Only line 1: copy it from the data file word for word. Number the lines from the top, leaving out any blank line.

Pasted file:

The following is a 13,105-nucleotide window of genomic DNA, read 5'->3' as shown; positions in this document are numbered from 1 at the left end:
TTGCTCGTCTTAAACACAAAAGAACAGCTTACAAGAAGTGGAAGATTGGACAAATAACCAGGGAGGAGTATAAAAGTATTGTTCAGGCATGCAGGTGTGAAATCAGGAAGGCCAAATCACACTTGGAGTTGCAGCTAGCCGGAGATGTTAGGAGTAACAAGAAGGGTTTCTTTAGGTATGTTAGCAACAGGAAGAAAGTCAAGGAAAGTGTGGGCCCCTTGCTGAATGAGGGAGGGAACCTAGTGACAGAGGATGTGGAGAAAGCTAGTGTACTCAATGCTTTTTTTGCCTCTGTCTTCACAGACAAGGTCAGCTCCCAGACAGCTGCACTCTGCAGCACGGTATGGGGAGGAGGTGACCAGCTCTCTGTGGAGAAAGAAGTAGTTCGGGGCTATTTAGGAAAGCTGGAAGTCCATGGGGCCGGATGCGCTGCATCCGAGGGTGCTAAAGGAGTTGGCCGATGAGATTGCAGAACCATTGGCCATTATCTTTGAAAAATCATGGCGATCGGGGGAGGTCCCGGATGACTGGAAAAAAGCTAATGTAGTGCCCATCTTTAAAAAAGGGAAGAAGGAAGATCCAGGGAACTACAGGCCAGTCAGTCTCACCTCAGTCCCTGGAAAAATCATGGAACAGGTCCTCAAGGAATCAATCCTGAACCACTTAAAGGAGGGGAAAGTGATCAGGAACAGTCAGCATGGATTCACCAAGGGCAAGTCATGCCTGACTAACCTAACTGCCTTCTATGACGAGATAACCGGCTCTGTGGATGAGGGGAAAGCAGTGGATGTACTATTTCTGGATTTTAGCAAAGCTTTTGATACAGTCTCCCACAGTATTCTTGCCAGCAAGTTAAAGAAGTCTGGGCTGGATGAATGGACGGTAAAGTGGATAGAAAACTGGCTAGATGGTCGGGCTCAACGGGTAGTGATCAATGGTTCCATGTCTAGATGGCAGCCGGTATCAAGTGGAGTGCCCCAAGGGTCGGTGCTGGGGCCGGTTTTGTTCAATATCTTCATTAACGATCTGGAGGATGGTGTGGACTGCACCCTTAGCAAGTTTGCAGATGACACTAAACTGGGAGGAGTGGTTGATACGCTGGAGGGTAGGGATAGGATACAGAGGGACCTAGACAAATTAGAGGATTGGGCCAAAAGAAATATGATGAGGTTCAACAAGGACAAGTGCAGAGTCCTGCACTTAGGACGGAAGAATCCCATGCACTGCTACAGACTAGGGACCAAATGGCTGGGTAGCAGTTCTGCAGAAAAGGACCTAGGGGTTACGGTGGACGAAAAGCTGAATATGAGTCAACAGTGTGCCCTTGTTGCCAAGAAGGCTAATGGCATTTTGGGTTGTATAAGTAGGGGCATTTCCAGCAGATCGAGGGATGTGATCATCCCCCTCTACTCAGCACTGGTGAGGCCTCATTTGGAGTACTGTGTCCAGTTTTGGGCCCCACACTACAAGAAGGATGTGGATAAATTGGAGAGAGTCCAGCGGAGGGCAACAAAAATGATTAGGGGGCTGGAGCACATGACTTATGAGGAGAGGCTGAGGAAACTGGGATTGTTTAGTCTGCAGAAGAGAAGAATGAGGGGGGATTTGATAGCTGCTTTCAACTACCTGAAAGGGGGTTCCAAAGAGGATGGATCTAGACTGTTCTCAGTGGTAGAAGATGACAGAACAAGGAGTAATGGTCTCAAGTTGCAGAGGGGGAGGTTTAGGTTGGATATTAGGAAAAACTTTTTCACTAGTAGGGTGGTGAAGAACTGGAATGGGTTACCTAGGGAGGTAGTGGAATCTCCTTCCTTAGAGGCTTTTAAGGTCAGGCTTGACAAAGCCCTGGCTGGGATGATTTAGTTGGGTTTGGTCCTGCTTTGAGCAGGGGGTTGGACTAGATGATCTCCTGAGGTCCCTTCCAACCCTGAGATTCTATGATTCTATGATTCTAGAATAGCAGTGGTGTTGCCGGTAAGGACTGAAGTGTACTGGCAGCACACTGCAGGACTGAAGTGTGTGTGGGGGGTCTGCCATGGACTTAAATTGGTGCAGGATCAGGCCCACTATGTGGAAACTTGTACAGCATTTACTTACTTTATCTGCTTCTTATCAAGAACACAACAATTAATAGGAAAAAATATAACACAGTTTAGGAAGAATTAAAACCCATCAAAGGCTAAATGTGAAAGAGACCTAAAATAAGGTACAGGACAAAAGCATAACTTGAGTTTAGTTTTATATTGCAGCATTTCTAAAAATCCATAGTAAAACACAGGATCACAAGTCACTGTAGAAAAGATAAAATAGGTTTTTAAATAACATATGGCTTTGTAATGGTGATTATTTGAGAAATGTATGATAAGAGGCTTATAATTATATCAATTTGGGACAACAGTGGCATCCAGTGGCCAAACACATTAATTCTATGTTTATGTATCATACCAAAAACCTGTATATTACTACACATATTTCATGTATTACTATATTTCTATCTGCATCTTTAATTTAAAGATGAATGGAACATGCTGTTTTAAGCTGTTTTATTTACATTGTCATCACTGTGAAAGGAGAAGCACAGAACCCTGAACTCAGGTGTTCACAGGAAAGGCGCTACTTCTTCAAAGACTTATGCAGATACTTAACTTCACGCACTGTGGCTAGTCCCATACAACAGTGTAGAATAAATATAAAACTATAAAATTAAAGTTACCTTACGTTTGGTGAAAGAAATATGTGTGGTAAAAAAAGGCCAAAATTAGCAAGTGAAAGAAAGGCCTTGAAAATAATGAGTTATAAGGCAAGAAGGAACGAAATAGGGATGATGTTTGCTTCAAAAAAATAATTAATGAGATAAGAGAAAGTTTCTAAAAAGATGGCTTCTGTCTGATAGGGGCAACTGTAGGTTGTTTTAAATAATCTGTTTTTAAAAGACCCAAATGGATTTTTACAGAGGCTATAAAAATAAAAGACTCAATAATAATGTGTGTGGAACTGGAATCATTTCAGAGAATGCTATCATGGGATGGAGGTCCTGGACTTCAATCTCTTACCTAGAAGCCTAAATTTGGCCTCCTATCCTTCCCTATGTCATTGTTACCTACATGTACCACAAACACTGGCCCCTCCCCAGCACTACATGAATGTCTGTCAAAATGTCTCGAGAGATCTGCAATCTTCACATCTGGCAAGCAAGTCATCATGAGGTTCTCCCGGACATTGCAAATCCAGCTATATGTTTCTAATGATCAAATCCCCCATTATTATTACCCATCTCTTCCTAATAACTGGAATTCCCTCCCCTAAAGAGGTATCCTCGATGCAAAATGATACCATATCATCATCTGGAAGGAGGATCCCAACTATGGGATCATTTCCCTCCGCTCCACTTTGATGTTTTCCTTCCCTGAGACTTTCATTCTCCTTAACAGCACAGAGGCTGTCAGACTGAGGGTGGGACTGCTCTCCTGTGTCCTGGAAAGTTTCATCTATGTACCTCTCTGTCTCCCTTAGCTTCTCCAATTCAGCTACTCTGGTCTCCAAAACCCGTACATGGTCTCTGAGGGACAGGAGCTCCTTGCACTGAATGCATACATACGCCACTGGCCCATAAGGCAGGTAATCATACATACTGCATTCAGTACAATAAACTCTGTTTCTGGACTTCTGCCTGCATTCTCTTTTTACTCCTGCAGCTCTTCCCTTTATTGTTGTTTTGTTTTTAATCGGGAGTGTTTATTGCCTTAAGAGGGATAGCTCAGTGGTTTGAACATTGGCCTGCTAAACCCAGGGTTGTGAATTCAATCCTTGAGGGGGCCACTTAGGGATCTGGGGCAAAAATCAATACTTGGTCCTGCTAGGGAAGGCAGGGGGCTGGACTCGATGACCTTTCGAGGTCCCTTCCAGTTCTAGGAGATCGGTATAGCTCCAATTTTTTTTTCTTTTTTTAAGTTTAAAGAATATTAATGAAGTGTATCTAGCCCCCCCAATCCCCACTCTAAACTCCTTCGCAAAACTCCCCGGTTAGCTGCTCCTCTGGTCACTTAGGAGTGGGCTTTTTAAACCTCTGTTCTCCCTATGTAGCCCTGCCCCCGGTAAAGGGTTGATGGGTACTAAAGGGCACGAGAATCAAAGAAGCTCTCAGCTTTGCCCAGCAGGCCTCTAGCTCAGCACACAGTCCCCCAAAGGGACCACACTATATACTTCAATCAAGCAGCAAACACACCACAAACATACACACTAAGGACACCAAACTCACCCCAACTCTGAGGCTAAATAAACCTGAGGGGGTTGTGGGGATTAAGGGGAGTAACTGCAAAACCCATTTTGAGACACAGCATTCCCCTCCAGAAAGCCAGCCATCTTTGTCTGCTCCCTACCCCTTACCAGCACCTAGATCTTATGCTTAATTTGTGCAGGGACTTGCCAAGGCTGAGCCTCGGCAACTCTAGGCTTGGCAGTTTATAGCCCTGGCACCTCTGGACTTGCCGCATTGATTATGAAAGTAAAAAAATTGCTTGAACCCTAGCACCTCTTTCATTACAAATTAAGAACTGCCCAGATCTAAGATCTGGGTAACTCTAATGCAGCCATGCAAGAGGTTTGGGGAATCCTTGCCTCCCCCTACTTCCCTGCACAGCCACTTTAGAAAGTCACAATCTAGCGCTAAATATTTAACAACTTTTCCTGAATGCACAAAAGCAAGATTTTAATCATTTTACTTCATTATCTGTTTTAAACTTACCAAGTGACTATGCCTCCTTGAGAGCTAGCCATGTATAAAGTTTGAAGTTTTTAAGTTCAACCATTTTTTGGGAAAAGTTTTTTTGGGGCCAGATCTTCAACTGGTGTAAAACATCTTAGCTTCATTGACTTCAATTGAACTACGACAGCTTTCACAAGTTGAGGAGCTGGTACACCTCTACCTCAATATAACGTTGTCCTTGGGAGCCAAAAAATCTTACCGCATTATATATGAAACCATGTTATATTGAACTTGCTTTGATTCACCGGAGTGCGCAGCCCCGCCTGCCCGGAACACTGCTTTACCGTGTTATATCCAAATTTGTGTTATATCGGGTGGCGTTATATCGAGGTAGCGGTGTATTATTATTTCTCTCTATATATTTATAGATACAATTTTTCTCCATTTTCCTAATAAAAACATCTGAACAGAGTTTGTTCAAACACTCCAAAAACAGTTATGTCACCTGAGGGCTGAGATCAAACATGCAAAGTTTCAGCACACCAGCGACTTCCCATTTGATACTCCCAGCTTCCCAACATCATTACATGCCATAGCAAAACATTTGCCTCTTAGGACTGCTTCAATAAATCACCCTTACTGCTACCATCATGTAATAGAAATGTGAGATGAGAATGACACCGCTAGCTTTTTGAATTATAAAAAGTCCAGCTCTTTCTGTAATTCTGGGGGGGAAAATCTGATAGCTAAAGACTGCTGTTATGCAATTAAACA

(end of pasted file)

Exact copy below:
The following is a 13,105-nucleotide window of genomic DNA, read 5'->3' as shown; positions in this document are numbered from 1 at the left end: